POLK COUNTY — The Oregon State Fire Marshal encourages those celebrating the July Fourth to practice the four “Bs” of firework safety.
“I want to remind all Oregonians that consumer legal fireworks can only be purchased from Oregon permitted fireworks retailers and stands,” said State Fire Marshal Jim Walker. “And, regulations limit where those fireworks may be used. Fire risk in Oregon is already high, and as the weeks go by, that risk will only increase, so there is no room for error in fireworks safety.”
Public land visitors are advised to leave all fireworks at home. The use of fireworks is prohibited on all national forestland, Oregon state parks, and beaches. Residents statewide can still enjoy fireworks at officially sponsored community events.
For residents who purchase legal fireworks from permitted retailers, here are the four Bs of safe fireworks use:
- Be prepared before lighting fireworks: Keep water available by using a garden hose or bucket.
- Be safe when lighting fireworks: Keep children and pets away from fireworks.
- Be responsible after lighting fireworks: Never relight a dud. Wait 15 to 20 minutes then soak it in a bucket of water before disposal.
- Be aware: Use only legal fireworks and use them only in legal places
Oregon law prohibits the possession, use, or sale of any firework that flies into the air, explodes, or travels more than 12 feet horizontally on the ground, without a permit issued by the OSFM. Fireworks commonly called bottle rockets, Roman candles, and firecrackers are illegal in Oregon without a permit.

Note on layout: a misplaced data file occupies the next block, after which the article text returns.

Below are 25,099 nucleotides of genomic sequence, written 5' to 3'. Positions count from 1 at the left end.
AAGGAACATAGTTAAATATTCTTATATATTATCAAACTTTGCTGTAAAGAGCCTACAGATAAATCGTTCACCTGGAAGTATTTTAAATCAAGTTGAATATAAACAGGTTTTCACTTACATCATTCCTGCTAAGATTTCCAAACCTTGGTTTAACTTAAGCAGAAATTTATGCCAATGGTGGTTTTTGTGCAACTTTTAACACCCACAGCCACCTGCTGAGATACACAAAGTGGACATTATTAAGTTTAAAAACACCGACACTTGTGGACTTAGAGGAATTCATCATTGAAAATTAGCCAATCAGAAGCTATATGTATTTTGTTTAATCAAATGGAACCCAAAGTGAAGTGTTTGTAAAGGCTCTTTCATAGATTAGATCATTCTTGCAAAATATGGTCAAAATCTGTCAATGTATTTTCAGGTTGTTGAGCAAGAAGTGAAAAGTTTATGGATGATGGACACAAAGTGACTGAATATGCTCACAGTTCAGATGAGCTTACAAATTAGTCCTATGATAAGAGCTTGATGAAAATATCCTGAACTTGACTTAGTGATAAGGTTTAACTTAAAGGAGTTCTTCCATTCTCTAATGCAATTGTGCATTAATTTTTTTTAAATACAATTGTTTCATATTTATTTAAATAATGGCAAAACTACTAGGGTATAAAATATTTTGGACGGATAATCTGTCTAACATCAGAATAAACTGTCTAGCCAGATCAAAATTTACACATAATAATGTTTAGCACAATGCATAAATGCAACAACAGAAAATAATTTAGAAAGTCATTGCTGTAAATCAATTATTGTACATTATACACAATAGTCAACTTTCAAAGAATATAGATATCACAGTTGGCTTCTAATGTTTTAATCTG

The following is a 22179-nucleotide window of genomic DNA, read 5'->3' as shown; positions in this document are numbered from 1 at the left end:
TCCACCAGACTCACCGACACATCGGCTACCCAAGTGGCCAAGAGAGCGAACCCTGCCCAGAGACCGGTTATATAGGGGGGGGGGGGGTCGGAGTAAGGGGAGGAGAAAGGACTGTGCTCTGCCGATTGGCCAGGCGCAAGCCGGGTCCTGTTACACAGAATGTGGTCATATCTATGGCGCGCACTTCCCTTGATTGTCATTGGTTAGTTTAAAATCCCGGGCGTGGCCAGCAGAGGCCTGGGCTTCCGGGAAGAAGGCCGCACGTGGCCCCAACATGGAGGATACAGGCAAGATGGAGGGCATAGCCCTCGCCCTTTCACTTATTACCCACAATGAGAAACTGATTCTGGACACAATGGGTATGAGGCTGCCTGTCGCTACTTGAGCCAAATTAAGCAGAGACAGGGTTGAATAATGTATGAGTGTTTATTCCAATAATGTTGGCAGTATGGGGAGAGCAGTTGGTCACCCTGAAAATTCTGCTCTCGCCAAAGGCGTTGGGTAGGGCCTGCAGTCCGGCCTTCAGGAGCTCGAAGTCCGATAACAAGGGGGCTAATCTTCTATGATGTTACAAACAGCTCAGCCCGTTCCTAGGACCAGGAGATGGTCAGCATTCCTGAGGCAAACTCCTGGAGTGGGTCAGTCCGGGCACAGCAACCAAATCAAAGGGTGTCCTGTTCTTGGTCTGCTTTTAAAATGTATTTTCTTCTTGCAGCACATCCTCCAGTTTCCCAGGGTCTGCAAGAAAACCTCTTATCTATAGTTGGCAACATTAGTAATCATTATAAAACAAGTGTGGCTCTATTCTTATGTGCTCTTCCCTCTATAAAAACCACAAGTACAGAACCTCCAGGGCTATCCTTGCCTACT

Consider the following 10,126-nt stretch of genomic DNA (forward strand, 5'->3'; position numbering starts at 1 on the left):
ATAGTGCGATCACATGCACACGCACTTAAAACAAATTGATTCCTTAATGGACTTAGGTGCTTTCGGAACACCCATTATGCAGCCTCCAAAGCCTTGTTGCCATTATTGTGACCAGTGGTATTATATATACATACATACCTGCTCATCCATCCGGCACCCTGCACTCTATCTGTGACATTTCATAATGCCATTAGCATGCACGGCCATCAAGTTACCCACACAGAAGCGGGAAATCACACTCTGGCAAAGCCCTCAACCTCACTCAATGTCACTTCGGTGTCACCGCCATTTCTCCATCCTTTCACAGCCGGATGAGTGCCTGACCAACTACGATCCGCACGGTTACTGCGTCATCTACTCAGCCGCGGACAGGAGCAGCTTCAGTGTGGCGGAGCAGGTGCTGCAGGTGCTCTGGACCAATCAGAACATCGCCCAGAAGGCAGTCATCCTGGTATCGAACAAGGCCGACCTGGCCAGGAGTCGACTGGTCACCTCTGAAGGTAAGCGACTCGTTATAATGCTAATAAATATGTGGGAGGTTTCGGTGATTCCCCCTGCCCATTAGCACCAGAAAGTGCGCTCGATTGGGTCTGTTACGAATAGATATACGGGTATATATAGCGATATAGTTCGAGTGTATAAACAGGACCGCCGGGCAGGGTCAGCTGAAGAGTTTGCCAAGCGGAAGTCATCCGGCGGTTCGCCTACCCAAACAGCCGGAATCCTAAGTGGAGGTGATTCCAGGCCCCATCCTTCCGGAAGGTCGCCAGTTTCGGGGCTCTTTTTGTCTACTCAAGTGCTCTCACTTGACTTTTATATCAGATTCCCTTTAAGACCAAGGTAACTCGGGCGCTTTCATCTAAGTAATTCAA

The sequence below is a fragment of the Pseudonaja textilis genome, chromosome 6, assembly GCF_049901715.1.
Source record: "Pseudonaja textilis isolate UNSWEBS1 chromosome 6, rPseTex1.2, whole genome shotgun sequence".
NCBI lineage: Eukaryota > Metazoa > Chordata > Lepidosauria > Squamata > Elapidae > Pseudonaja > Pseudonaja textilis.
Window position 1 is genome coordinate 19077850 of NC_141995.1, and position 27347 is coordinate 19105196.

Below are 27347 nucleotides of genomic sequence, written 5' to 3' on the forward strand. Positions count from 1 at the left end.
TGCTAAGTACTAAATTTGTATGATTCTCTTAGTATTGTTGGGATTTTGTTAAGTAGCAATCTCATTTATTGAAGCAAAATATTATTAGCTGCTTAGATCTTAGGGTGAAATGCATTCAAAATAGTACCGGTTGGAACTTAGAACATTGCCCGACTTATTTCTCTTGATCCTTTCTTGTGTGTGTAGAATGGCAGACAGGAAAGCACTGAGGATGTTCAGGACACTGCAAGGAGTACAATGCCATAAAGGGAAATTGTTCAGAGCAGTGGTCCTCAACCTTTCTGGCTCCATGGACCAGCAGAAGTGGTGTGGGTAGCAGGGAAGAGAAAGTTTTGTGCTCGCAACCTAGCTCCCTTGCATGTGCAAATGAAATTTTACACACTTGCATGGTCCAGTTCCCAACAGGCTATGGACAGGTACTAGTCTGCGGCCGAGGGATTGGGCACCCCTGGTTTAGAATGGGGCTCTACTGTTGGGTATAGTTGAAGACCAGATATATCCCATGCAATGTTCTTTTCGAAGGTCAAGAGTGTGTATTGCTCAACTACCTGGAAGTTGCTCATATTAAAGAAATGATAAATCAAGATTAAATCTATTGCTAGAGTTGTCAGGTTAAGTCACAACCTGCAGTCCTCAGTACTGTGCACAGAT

From 2013-18, there were 1,264 reported fireworks-related fires in Oregon, resulting in more than $3.5 million in property damage. During that same period, fires resulting from fireworks resulted in one death and 26 injuries. Those stats don’t include that occurred on federal and other state lands.
Officials may seize illegal fireworks and charge offenders with a class B misdemeanor, which could result in a fine of up to $2,500 per violation and a civil penalty of up to $500. according to OSFM. Those who misuse fireworks or allow fireworks to cause damage are liable and may be required to pay fire suppression costs or other damage. Parents are also liable for fireworks damage caused by their children.
“All Oregonians share the responsibility to use only consumer legal fireworks and use them carefully,” Walker said. “We encourage you to be aware and considerate of neighbors and their pets before deciding on when and where you choose to light legal fireworks.”
For information about the sale and legal use of consumer fireworks: https://www.oregon.gov/osp/programs/sfm/Pages/Fireworks.aspx#faq.